Early Western Images Of Hinduism
Robert Clive and Mir Jafar after the Battle of Plassey
The discovery of the glory of extinct or little known civilizations of the world owes a great deal to European research and scholarship. The spade of the European excavator lent a helping hand to the geologist who divided up time dealing with the physical history of the earth into three main epochs - Tertiary, Quaternary and Recent - in which to fix the period of a particular culture; the paleontologist who examined the fossils of anthropoids (viz. those of Pithecanthropoids, Australopithecines, Heidelberg Man, Piltdown Man, Neanderthal Man, etc.) to determine the mode of man's descent on the earth; and the archaeologist who deciphered artifacts, inscriptions, and monuments to establish the antiquity of civilizations.
The interpretation of hieroglyphs on the Rosetta Stone by Young and Champollion opened the sealed book of Egypt’s glorious past. The excavations of M. Botta and Layard in South West Asia yielded sufficient findings on which could be built up the edifice of Assyrian civilization. Likewise, the researches of British indologists such as John Jephaniah Holwell, Nathaniel Brassey Halhed, Alexander Dow, Charles Wilkins, Sir William Jones, Alexander Cunningham and many others culminated in the birth of indology, aimed at a scientific and systematic study of India's past – its history, social and political institutions, literature, language and religion.
There were three marked stages in the development of indological studies: the period of curiosity and speculation, the period of appreciation and vilification, and the period of archaeologists. Among the first Europeans who tried to understand India's cultural past were the two eighteenth century Jesuit priests at Malabar -Father Johann Hanxledon who compiled the first Sanskrit grammar in Latin which remained unpublished, and Father Coeurdoux who established a linguistic and ethnic kinship between the Brahmins and the descendants of Noah.1 Much earlier, a Dutch missionary, Abraham Roger, had published a translation of the poems of Bhartrihari,2 and introduced his countrymen to the customs and beliefs of the Hindus with his Open Door to the Hidden Heathendom. But his works failed to generate sufficient interest among the Europeans.
Those who had read or heard the accounts of early European travelers to India, came to believe that the Hindus were like a ‘fiendish race’ who burnt their widows, threw their children to crocodiles in the rivers, tortured themselves in many ways (viz. by throwing themselves beneath the wheels of Juggernaut) and committed other horrible deeds, and that their religion consisted of innumerable deities, of sordid and sometime preposterous mythological accounts, of vague philosophical doctrines, of mechanical and endless rites and of abominable caste system strangulating an opaque social structure.3 Pierre Martin, member of the Society of Jesus in the early 18th century observed that the Hindus worshipped vulgar objects; ‘..no idolatry among the ancients was ever more gross or more horrid than that of these Indians,’ he wrote.4 Another English traveler, William Bruton spoke of the Bengalis as uncivilized people who professed a religion marked by animistic and necromantic traits.5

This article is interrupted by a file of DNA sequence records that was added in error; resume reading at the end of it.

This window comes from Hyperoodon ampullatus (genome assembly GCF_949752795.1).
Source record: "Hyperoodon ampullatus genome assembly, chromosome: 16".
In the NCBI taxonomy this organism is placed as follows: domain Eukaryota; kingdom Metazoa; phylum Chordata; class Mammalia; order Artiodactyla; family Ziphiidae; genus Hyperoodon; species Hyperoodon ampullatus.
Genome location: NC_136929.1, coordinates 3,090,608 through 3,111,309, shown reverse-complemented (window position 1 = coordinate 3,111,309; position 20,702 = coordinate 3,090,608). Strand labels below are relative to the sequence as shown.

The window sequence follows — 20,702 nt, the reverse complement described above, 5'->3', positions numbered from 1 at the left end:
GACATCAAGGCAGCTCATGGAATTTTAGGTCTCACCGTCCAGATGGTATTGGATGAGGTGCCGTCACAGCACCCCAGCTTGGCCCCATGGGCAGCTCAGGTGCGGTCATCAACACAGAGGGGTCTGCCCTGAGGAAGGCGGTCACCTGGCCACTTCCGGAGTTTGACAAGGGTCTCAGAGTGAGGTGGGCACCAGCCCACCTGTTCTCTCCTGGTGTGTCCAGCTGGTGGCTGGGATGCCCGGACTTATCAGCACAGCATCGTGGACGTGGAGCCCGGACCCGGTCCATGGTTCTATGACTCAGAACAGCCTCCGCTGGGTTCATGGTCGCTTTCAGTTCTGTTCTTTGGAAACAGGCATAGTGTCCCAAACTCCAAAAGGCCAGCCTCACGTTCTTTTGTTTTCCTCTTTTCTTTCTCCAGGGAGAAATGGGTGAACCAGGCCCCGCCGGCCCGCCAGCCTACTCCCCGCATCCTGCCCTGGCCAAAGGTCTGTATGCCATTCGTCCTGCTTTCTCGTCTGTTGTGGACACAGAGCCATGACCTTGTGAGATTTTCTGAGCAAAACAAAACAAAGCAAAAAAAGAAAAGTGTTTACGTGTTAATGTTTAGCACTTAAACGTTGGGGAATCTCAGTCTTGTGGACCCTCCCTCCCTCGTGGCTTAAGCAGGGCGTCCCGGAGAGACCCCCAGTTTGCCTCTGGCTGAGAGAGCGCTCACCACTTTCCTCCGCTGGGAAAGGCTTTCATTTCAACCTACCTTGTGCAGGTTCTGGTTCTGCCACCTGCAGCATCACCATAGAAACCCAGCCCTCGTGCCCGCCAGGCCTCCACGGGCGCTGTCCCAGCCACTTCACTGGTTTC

The Megasthenesean image of India as a land of marvel and mystery, however, persisted in the European mind. Even those who dubbed Hinduism as voodooistic appreciated its ethical doctrines and saw a somewhat hazy monotheism at its basis. Henry Lord, an English clergyman at Surat (a seaport in Gujarat) in the 17th century, for example, remarked that even though the Hindus were superstitious they had an ardent faith in God, and worshipped Him in diverse ways.6 Many others like Alexander Hamilton tried to draw similarities between Hinduism and Christianity viz. their stress on moral values and their concept of the immortality of the human soul, though often giving an upper hand to the latter both in terms of philosophical profundity and historical antiquity.7
It was a common belief that civilization was primarily a European phenomenon; that the Jews whose descent could be traced from the Biblical Hebrews, had the oldest civilization in the world, and that they had imparted the quintessence of wisdom to the rest of mankind. Distinguished Christians like Sir Isaac Newton and Jacques B. Bossuet deftly argued in their respective works, Chronology of Ancient Kingdoms and An Universal History that the ancient Greeks had acquired their knowledge from the Jews. The ‘Know Thyself’ of Socrates was but a partial echo of the ‘Seek Wisdom’ of Solomon.8
Thomas La Gru, however, struck a discordant note by contending that the Greeks owed their learning neither to the Jews nor to the Egyptians as suggested by Andre Dacier in The Life of Pythagoras with His Symbols and Golden Verses but to the Brahmins. He maintained, nevertheless, that even the Brahmins had been taught by the Jews as it was evident from the mission of the Apostle St. Thomas to India.9